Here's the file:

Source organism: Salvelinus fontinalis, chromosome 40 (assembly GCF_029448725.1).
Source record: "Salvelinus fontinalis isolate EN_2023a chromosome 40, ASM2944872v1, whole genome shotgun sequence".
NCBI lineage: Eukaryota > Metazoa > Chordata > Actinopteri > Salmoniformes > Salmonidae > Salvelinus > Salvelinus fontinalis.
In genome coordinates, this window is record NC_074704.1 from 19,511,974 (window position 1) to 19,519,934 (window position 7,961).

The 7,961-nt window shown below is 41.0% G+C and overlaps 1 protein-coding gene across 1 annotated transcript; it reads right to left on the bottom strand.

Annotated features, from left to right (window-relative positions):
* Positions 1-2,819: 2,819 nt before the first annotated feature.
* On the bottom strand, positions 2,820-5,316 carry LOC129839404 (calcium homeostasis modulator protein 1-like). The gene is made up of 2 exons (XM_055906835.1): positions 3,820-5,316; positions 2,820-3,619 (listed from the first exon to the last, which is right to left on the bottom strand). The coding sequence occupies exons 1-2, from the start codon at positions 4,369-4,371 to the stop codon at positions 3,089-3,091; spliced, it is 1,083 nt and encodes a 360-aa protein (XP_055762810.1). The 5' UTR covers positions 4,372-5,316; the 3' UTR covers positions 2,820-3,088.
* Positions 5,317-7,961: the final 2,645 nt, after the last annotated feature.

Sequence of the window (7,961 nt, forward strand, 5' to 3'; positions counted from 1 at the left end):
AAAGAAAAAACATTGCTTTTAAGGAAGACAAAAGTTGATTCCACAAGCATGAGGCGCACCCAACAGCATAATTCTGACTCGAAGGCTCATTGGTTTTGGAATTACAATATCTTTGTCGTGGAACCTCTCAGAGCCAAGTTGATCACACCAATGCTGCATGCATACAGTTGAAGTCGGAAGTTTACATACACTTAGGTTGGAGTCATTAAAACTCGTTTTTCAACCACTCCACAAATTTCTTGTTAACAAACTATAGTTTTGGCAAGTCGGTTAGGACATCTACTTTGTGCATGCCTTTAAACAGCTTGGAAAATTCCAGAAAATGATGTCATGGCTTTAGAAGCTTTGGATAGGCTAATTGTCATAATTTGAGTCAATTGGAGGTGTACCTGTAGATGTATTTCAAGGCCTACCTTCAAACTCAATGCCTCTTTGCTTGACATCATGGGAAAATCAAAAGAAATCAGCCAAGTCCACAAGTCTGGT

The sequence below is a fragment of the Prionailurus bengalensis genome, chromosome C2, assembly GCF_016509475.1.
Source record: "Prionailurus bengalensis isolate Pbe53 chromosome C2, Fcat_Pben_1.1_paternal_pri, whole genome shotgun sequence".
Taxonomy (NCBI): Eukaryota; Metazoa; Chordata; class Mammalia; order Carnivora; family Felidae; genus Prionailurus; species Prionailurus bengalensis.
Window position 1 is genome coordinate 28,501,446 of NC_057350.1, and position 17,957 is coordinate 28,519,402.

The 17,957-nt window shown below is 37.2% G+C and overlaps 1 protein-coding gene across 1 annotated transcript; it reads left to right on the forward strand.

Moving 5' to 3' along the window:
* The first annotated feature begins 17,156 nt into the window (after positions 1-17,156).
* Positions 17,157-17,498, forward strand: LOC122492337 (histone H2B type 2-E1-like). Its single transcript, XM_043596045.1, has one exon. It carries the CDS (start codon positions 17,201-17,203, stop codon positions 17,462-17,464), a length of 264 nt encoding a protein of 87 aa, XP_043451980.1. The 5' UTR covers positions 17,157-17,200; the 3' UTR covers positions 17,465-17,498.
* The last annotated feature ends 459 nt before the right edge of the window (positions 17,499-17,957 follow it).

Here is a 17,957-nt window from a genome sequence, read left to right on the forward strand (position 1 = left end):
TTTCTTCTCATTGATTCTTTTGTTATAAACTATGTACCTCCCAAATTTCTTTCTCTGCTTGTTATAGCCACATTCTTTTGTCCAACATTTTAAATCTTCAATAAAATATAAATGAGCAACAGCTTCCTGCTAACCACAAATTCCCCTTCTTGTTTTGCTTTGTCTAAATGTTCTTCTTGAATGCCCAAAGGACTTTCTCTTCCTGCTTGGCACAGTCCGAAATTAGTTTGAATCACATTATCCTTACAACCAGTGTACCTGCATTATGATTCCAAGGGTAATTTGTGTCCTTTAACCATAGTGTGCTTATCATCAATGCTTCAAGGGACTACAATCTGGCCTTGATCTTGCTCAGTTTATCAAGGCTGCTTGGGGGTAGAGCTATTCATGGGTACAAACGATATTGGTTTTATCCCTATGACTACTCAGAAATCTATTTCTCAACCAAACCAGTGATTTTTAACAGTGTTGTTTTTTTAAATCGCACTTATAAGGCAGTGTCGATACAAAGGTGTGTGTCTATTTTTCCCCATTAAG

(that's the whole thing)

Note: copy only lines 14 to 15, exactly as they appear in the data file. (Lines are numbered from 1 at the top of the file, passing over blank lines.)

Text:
Taxonomy (NCBI): Eukaryota; Metazoa; Chordata; class Mammalia; order Carnivora; family Felidae; genus Prionailurus; species Prionailurus bengalensis.
Window position 1 is genome coordinate 28,501,446 of NC_057350.1, and position 17,957 is coordinate 28,519,402.